Science and Technology

Mapping the Direction to Makkah: A Cartographic Perspective

Knowledge of locations and directions using the stars was almost instinctual for Arabs during the pre-Islamic era. Being an illiterate nation, using the pen to record information was very limited and hence the art and science of map-making was almost non-existent. It was not until Islam, that the use of the pen became a necessity of everyday life. The importance of keeping written records became evident especially when the Muslim Empire expanded beyond the Arabian Peninsula. In a very short time the Muslims were able to conquer scientifically more advanced nations such as the Byzantine and Persian empires. Geographical records and maps, inherited from the ancients were translated into the Arabic language and modified to encompass the Islamic vision of the world of geography. Elements of nature such as the wind, the mountains and seas that were previously feared by nations are no longer gods to be worshiped, but rather signs of Allah's creations to be studied.

Geographic information was both descriptive and literal in nature, supported by maps. Mathematical equations that can determine locations of the stars were engraved on mechanical tools such as the astrolabe. Records of the use of spherical trigonometry in geography can be traced back to the ninth century CE (third century AH).1

While Islamic teachings encourage scientific research in general, the second pillar of Islam, that is prayer, demands awareness of time and location. In order to perform the prayer correctly, a person has to pray five times a day, according to specific timings while facing the city of Makkah. The sacred direction (qibla) toward Makkah also influenced other aspects of the Muslim life such as architecture and burial rites. The concept of sacred direction was not new; Jews and Christians used Jerusalem as a geographic center for their religion.2 During the early revelations of Islam, Muslims used Jerusalem for the same purpose as well. The Islamic teaching later changed the sacred direction to Makkah and made it a condition for correct prayer. This drove the Muslims to a higher level of sophistication in solving the problem of determining directions.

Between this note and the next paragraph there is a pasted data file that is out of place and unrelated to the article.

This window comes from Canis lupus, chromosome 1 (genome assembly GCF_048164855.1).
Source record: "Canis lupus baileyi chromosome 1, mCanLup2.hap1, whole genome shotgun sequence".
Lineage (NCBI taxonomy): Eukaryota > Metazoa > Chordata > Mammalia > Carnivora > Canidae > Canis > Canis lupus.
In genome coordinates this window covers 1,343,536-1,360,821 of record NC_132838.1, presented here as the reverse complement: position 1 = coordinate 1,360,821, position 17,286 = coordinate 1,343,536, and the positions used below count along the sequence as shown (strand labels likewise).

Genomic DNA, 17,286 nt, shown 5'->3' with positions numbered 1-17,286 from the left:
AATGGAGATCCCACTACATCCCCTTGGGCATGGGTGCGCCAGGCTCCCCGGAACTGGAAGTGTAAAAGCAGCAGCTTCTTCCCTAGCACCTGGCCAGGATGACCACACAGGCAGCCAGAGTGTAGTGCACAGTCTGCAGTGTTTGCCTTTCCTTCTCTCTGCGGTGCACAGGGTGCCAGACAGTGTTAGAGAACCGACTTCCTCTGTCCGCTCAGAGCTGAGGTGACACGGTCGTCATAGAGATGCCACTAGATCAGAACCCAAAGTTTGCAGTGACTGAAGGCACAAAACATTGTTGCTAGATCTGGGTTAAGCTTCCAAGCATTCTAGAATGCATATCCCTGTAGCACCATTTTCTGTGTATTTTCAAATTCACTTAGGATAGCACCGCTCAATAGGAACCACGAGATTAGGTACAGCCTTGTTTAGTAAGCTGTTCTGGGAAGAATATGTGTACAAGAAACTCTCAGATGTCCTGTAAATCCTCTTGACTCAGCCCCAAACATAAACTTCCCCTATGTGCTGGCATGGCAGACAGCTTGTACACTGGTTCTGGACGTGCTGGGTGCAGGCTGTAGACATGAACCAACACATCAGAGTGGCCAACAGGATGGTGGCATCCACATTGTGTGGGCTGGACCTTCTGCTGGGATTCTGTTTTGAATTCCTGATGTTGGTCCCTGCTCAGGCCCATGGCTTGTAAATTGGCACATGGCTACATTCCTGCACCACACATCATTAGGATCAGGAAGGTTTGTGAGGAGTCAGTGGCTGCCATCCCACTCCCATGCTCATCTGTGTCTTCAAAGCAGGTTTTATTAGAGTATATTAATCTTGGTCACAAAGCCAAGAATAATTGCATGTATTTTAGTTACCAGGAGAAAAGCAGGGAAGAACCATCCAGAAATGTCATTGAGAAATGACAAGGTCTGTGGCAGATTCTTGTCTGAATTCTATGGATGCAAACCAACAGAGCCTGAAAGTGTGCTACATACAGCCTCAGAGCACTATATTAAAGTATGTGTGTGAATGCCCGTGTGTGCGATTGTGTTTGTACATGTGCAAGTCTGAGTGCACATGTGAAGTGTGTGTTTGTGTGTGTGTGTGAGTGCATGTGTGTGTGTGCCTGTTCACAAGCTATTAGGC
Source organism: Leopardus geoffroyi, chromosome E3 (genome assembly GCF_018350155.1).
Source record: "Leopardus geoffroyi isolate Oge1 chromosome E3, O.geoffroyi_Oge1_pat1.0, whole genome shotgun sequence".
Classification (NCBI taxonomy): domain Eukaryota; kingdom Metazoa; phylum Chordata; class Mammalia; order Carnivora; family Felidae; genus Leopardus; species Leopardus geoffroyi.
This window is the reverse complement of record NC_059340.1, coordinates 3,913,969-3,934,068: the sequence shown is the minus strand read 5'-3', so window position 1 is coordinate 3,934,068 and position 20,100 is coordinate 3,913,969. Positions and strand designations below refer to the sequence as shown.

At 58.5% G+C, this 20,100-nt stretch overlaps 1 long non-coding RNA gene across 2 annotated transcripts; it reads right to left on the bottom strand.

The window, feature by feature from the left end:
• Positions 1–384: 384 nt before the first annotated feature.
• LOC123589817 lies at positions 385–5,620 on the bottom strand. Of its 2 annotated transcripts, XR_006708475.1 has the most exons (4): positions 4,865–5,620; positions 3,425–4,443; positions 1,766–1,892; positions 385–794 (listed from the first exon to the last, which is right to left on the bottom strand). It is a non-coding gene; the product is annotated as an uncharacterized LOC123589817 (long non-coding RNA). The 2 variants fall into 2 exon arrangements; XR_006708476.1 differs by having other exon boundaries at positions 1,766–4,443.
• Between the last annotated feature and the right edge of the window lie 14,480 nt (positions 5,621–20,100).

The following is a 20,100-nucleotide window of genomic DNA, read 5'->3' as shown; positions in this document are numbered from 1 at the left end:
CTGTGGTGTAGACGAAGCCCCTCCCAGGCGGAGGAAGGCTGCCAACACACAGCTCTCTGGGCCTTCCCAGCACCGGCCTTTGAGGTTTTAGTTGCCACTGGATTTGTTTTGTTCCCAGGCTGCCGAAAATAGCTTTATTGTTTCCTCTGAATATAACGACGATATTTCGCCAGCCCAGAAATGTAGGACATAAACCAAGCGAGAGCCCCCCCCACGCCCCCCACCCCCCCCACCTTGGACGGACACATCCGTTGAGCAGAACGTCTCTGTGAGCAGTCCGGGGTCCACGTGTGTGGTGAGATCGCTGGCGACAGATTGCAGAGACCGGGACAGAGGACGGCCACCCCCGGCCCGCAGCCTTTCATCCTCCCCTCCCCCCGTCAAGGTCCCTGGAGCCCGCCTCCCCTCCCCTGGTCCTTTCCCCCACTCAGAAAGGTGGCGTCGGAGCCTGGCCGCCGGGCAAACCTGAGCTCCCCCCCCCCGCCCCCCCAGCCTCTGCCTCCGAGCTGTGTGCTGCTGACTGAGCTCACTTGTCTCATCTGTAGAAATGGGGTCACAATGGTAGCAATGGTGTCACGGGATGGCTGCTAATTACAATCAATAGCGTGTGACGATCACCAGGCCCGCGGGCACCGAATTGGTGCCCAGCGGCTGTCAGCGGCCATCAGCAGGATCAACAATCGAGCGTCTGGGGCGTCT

Two major approaches to determine the direction to Makkah can be recognized. The first is the folk astronomy (ethnoastronomy) where the scholars of the sacred law of Islam (fuqaha’) have a major influence on interpretation and are related more toward the spiritual aspect of the problems. The second is the mathematical method where a high level of calculations and technical solutions were applied by professional scientists.3

This paper argues that the gap between the two approaches is not large and their historical evidence shows an actual merging of the two approaches. Such evidence is found in many maps and calculations of Islamic literature throughout history. The two seventeenth-century Iranian maps introduced by David A. King (1999) of the Old World (discovered in 1989 and 1995) with Makkah at the center, as well as similar maps found in (Harley and Woods 1992) are good examples. Qibla tables and mechanical devices such as the astrolabe are other examples.4 The vast number of mosques built by early Muslim immigrants in the Americas with the correct direction to Makkah is a very good indication that the difference between the two approaches is minimal and that the confusion over the correct direction is very limited.5

In modern times, with the implementation of computer technology, producing maps in various projections becomes a matter of choice. Once geographic information is recorded in digital form, maps can be produced in any desired projection. While the same technology enhances our geographical knowledge by introducing it in a visual form, for the layman it can be confusing when it comes to directions. Modern maps, made from a western perspective, do not necessarily provide or display information such as great circles centered on Makkah. For a casual map user, the direction to Makkah from the United States on a Mercator projection map seems to be to the southeast. This confusion extended in some cases to professional geographers who, when asked for directions to Makkah, used the thumb line as a solution.6 Part of the problem is due to a lack of scientific understanding of the Islamic teaching regarding the prayer direction.7

In a previous paper,8 the author introduced the concept of the prayer circle (PC) and prayer direction circle (PDC) system to help simplify the problem. This paper combines these concepts with spherical triangulation and cartographic design to offer a visual solution to the problem by using Geographic Information Systems (GIS).

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